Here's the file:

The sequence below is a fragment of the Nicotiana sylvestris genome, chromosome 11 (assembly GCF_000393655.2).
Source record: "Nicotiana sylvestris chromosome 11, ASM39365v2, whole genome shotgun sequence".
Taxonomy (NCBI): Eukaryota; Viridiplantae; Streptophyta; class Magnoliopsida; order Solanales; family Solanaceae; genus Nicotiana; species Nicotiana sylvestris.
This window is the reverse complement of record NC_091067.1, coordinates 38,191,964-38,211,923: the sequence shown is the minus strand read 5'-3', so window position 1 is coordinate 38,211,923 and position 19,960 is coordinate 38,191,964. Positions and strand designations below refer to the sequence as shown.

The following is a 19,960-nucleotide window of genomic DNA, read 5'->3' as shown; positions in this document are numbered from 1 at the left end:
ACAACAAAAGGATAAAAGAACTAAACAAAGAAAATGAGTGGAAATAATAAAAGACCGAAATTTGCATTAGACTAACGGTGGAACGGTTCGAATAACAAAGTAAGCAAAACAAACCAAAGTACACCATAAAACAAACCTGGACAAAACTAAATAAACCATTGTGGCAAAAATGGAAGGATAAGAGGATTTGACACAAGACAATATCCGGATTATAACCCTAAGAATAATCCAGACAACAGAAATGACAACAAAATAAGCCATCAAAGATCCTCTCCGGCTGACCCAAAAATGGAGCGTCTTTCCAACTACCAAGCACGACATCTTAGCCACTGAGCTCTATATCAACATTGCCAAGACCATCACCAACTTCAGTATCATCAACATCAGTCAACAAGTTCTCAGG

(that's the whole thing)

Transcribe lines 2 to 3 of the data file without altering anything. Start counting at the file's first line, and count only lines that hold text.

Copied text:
Source record: "Nicotiana sylvestris chromosome 11, ASM39365v2, whole genome shotgun sequence".
Taxonomy (NCBI): Eukaryota; Viridiplantae; Streptophyta; class Magnoliopsida; order Solanales; family Solanaceae; genus Nicotiana; species Nicotiana sylvestris.